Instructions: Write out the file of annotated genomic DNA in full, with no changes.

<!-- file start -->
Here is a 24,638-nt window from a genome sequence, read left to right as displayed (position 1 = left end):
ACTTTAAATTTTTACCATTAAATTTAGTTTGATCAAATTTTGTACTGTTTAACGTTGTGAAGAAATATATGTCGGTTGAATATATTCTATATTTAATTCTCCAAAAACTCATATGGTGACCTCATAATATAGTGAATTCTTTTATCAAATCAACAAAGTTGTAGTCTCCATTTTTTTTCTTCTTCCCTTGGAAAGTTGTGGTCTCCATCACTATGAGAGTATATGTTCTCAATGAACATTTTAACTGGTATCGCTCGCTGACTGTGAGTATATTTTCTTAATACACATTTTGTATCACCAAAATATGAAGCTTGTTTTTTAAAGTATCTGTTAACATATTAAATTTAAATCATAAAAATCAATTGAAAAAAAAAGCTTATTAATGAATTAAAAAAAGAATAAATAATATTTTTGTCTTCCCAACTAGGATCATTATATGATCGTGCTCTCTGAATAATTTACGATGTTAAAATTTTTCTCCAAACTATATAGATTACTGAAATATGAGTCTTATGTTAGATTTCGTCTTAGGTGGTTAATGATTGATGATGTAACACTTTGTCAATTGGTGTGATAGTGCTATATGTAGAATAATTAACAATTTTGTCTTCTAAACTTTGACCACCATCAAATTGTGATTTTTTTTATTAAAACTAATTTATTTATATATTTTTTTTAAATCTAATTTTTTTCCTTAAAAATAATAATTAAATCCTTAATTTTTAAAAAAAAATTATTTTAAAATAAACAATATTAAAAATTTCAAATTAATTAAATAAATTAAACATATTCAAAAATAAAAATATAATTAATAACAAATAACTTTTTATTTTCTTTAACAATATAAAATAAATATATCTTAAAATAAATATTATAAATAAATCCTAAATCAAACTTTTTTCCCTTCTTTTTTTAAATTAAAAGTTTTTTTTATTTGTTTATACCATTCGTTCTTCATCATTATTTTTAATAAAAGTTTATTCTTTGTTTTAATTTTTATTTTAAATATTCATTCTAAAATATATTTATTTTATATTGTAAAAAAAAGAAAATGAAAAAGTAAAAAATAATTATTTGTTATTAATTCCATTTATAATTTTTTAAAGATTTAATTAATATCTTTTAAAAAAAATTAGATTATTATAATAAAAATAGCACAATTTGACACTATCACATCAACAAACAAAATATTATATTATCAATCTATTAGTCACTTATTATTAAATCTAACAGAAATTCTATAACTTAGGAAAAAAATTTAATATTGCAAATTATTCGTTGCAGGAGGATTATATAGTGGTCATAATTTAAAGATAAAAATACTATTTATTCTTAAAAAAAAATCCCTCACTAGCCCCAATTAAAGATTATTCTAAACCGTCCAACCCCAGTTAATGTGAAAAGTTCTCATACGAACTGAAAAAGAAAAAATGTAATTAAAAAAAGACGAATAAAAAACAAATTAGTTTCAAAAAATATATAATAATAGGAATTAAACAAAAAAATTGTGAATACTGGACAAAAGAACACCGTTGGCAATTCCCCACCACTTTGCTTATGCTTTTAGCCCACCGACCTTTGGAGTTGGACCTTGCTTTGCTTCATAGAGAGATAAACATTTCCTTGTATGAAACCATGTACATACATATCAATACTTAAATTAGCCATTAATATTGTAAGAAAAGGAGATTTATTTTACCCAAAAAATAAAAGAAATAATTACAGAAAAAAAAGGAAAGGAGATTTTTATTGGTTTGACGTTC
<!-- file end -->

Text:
Here is a 24,638-nt window from a genome sequence, read left to right as displayed (position 1 = left end):
ACTTTAAATTTTTACCATTAAATTTAGTTTGATCAAATTTTGTACTGTTTAACGTTGTGAAGAAATATATGTCGGTTGAATATATTCTATATTTAATTCTCCAAAAACTCATATGGTGACCTCATAATATAGTGAATTCTTTTATCAAATCAACAAAGTTGTAGTCTCCATTTTTTTTCTTCTTCCCTTGGAAAGTTGTGGTCTCCATCACTATGAGAGTATATGTTCTCAATGAACATTTTAACTGGTATCGCTCGCTGACTGTGAGTATATTTTCTTAATACACATTTTGTATCACCAAAATATGAAGCTTGTTTTTTAAAGTATCTGTTAACATATTAAATTTAAATCATAAAAATCAATTGAAAAAAAAAGCTTATTAATGAATTAAAAAAAGAATAAATAATATTTTTGTCTTCCCAACTAGGATCATTATATGATCGTGCTCTCTGAATAATTTACGATGTTAAAATTTTTCTCCAAACTATATAGATTACTGAAATATGAGTCTTATGTTAGATTTCGTCTTAGGTGGTTAATGATTGATGATGTAACACTTTGTCAATTGGTGTGATAGTGCTATATGTAGAATAATTAACAATTTTGTCTTCTAAACTTTGACCACCATCAAATTGTGATTTTTTTTATTAAAACTAATTTATTTATATATTTTTTTTAAATCTAATTTTTTTCCTTAAAAATAATAATTAAATCCTTAATTTTTAAAAAAAAATTATTTTAAAATAAACAATATTAAAAATTTCAAATTAATTAAATAAATTAAACATATTCAAAAATAAAAATATAATTAATAACAAATAACTTTTTATTTTCTTTAACAATATAAAATAAATATATCTTAAAATAAATATTATAAATAAATCCTAAATCAAACTTTTTTCCCTTCTTTTTTTAAATTAAAAGTTTTTTTTATTTGTTTATACCATTCGTTCTTCATCATTATTTTTAATAAAAGTTTATTCTTTGTTTTAATTTTTATTTTAAATATTCATTCTAAAATATATTTATTTTATATTGTAAAAAAAAGAAAATGAAAAAGTAAAAAATAATTATTTGTTATTAATTCCATTTATAATTTTTTAAAGATTTAATTAATATCTTTTAAAAAAAATTAGATTATTATAATAAAAATAGCACAATTTGACACTATCACATCAACAAACAAAATATTATATTATCAATCTATTAGTCACTTATTATTAAATCTAACAGAAATTCTATAACTTAGGAAAAAAATTTAATATTGCAAATTATTCGTTGCAGGAGGATTATATAGTGGTCATAATTTAAAGATAAAAATACTATTTATTCTTAAAAAAAAATCCCTCACTAGCCCCAATTAAAGATTATTCTAAACCGTCCAACCCCAGTTAATGTGAAAAGTTCTCATACGAACTGAAAAAGAAAAAATGTAATTAAAAAAAGACGAATAAAAAACAAATTAGTTTCAAAAAATATATAATAATAGGAATTAAACAAAAAAATTGTGAATACTGGACAAAAGAACACCGTTGGCAATTCCCCACCACTTTGCTTATGCTTTTAGCCCACCGACCTTTGGAGTTGGACCTTGCTTTGCTTCATAGAGAGATAAACATTTCCTTGTATGAAACCATGTACATACATATCAATACTTAAATTAGCCATTAATATTGTAAGAAAAGGAGATTTATTTTACCCAAAAAATAAAAGAAATAATTACAGAAAAAAAAGGAAAGGAGATTTTTATTGGTTTGACGTTC